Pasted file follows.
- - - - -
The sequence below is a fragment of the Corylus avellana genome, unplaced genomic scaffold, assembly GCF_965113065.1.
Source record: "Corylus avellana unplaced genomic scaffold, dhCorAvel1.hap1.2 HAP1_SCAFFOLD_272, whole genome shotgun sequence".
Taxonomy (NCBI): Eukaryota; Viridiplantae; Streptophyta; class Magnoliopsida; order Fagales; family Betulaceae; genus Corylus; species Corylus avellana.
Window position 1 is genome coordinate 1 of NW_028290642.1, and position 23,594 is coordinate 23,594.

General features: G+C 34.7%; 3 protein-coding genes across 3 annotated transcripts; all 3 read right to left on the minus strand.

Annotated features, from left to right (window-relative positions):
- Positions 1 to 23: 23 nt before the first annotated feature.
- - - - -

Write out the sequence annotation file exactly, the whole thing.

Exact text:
The sequence below is a fragment of the Corylus avellana genome, unplaced genomic scaffold, assembly GCF_965113065.1.
Source record: "Corylus avellana unplaced genomic scaffold, dhCorAvel1.hap1.2 HAP1_SCAFFOLD_272, whole genome shotgun sequence".
Taxonomy (NCBI): Eukaryota; Viridiplantae; Streptophyta; class Magnoliopsida; order Fagales; family Betulaceae; genus Corylus; species Corylus avellana.
Window position 1 is genome coordinate 1 of NW_028290642.1, and position 23,594 is coordinate 23,594.

General features: G+C 34.7%; 3 protein-coding genes across 3 annotated transcripts; all 3 read right to left on the minus strand.

Annotated features, from left to right (window-relative positions):
- Positions 1 to 23: 23 nt before the first annotated feature.